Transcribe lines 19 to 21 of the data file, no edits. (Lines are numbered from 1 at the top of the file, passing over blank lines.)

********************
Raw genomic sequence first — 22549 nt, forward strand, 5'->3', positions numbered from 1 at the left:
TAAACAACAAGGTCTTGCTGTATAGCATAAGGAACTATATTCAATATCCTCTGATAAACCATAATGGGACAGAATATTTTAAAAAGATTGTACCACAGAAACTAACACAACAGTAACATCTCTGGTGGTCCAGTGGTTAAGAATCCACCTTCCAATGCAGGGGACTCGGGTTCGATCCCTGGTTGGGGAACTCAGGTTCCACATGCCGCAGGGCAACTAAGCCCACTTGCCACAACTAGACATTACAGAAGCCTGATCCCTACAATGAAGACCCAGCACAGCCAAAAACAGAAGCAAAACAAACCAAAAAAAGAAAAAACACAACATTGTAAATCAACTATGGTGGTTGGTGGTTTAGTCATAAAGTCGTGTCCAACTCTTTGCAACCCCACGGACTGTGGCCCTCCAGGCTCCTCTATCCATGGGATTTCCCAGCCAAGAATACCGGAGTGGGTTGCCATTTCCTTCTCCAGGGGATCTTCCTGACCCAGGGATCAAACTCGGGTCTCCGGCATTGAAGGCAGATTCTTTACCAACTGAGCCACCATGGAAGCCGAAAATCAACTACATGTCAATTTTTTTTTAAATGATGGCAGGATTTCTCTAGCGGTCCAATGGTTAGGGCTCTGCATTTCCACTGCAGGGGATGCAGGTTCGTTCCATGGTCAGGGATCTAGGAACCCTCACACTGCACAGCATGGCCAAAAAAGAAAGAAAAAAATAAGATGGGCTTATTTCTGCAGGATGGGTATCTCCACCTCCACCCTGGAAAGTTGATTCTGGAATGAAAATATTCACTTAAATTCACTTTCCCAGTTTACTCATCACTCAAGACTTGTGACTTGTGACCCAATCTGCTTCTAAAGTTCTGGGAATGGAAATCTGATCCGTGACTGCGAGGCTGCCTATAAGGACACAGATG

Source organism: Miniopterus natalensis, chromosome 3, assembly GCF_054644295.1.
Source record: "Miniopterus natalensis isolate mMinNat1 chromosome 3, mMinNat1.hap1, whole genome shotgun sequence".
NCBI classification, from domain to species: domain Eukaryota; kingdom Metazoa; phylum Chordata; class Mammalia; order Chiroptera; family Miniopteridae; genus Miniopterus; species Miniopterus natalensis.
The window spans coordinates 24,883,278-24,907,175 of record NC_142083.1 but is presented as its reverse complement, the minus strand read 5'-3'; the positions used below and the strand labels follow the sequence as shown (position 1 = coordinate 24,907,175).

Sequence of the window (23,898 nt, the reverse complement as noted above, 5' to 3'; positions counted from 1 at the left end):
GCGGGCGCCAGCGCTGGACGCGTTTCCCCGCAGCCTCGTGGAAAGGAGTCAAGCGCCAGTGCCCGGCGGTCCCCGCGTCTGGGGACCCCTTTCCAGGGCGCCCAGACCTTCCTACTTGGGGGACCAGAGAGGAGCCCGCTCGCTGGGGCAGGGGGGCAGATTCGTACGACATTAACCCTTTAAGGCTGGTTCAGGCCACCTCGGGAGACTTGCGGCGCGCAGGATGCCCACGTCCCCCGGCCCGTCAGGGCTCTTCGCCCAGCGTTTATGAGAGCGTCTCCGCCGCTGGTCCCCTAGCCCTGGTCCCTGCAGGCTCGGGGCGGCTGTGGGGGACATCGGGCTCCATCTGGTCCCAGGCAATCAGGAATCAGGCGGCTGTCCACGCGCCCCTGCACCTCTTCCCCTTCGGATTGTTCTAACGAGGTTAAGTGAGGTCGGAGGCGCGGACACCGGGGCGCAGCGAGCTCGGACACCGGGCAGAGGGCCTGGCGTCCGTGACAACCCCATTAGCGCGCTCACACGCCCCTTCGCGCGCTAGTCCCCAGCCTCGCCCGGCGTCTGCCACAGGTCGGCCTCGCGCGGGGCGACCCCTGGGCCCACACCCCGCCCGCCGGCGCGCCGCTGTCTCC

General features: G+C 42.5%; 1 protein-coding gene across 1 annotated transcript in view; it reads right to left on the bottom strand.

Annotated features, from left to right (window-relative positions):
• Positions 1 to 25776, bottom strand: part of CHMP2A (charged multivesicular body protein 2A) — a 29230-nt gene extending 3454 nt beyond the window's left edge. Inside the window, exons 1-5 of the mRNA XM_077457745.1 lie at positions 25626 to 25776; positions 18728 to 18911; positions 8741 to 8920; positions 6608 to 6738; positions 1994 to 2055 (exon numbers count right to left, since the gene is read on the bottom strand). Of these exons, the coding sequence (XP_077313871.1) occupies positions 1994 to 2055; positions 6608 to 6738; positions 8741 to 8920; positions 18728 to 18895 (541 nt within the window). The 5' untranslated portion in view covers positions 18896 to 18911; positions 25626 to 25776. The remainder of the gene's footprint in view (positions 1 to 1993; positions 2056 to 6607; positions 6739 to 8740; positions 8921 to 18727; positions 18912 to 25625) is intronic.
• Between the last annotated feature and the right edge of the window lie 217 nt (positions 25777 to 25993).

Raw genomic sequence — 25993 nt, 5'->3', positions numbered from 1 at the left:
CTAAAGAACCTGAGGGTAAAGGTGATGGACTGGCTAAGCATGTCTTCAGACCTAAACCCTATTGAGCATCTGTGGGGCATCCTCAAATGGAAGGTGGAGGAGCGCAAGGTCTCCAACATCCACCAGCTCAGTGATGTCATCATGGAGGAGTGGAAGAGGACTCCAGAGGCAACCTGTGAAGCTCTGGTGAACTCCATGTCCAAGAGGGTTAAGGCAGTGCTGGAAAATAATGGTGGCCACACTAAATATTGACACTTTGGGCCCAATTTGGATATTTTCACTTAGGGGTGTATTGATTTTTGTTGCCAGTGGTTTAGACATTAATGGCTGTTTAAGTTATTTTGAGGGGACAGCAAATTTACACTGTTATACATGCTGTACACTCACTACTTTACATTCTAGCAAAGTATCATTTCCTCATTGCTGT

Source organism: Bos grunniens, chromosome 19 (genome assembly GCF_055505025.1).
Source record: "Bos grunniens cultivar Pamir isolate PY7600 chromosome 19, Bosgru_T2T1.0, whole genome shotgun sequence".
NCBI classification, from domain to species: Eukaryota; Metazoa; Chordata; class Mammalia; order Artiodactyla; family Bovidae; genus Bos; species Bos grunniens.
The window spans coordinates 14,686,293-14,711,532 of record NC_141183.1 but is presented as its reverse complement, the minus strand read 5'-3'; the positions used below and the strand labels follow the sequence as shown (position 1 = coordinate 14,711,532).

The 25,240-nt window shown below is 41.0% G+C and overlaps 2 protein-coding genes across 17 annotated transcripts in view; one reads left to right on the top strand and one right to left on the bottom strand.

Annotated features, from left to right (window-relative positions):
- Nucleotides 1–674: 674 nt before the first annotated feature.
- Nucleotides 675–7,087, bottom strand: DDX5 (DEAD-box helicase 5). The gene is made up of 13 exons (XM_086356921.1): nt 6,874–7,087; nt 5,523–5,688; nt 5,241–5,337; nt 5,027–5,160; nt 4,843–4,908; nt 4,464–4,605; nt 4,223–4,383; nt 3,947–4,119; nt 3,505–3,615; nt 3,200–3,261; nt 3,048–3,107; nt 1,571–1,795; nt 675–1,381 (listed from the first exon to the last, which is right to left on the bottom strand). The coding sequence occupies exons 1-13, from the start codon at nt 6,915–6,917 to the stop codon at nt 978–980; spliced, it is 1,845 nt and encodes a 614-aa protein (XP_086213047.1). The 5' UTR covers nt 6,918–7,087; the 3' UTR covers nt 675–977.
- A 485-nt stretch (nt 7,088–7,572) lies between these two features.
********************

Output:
The 25,240-nt window shown below is 41.0% G+C and overlaps 2 protein-coding genes across 17 annotated transcripts in view; one reads left to right on the top strand and one right to left on the bottom strand.

Annotated features, from left to right (window-relative positions):
- Nucleotides 1–674: 674 nt before the first annotated feature.